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Another trait we find refreshing, if a little frustrating, is your continual optimism. You are a foil to your pessimistic brother in this way. I remember one particular discussion between you two on the way home from an errand when you were both in trouble for disobeying at the store and the threat of discipline was hanging over your heads. Asher was gloomy and depressed but you just talked the ride away. Asher reminded you that you were both in trouble, but you said ever so confidently (and ever so irrationally), “we don’t KNOW that yet. Let’s just wait and see.”

You hold out hope that we’ll get to McDonalds play land, the park, the beach, Jungle Java’s or some other exciting place even when we’ve made it clear we won’t be indulging that day. You say with your sparkling eyes and cheerful countenance, “I think we will. You might change your mind.” All this optimism is a little puzzling to us, especially considering how hard we work to make our yea’s “yea” and no’s “no.” But that spirit of yours is indomitable. So indomitable and so catching that it’s often hard to discipline you—first because you are so resilient it’s hard to make you consider the seriousness of your disobedience. (we call this your “unreachable place”) and secondly because we do so hate to see you cry.

Some days I want a little reprieve from all the question asking, observation making and chitter chatter, but on those few days when you wake up less than cheery and you’re strangely quiet, I find myself doing whatever it takes to get you talking again and to make that sparkle in your eyes return. You’re a current of good humor running through this house and it draws us all in.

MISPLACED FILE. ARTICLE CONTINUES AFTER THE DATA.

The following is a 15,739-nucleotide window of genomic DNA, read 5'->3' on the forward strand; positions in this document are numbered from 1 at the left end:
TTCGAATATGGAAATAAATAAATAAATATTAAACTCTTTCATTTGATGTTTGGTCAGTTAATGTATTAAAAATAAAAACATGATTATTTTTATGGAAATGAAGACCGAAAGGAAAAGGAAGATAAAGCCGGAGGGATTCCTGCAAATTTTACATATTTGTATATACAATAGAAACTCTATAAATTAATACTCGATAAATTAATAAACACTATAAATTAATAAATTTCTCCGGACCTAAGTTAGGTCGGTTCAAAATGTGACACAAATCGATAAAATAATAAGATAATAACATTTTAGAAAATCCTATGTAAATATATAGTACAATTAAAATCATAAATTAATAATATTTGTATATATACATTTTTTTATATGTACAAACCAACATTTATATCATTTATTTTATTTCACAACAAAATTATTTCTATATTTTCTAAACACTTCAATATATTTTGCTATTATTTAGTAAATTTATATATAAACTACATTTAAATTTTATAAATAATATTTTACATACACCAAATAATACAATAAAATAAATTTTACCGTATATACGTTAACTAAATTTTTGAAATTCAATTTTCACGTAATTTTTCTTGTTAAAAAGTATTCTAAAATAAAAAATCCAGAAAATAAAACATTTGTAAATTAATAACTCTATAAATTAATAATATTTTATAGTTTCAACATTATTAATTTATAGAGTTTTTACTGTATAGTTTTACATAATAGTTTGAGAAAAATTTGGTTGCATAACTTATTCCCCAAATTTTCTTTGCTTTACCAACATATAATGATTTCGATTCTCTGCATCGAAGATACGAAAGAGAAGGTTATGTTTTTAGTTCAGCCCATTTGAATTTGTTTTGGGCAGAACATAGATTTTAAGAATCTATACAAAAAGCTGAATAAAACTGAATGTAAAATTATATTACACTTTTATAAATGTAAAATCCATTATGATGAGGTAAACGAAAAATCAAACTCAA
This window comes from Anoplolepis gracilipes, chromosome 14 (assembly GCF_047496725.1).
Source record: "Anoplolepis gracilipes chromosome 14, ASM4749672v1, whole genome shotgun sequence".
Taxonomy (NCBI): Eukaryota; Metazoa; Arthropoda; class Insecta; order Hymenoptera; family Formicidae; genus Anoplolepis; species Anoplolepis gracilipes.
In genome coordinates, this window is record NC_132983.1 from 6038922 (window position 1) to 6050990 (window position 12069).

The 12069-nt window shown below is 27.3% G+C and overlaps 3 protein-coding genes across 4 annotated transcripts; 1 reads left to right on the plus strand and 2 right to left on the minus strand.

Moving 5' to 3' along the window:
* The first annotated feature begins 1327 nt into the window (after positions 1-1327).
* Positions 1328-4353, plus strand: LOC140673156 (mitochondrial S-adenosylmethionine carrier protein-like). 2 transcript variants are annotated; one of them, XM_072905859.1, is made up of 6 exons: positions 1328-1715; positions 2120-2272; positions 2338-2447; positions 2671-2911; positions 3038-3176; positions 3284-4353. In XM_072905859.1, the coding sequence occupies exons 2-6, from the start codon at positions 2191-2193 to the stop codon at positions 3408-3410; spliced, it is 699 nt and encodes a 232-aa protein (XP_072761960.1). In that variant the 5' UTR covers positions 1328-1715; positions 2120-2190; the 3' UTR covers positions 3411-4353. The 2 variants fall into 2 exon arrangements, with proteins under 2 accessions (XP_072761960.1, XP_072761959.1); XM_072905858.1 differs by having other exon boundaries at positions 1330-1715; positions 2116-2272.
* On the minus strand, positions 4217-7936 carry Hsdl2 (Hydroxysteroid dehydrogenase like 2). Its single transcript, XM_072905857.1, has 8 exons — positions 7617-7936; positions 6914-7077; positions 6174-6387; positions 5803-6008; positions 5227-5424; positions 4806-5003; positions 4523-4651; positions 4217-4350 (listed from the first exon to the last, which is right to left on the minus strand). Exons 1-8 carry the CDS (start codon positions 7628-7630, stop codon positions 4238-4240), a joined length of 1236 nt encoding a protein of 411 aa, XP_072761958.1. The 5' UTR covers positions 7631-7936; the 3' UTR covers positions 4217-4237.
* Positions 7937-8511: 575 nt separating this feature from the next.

God designed this sweet disposition of yours, and we are very grateful for it. We want you always to retain that cheerful part while at the same time understanding there are times to be serious, and there are times to be quiet. As your mother, I can imagine what these traits—optimism, generosity, cheerfulness—can grow into when they’ve been set free from that cursed sinful nature and lovingly molded by the very God who designed them. I pray that optimistic spirit of yours translates into a confident hope in our loving and trustworthy God. I pray that generosity of yours becomes a lifelong habit that is unconditionally motivated by a genuine love for God and his people. And I pray that your overall cheerful disposition will be an encouragement to many who don’t understand the hope inside you. We love you, Jude the Cheerful. Happy 4th Birthday!

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oh no! Where’s cheerful Jude?

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Ah, back again! Five Guys dispels the post-sledding gloom.

And again–the happy high king with his Narnia cake. Thank you, Jennifer Owen! It was a hit.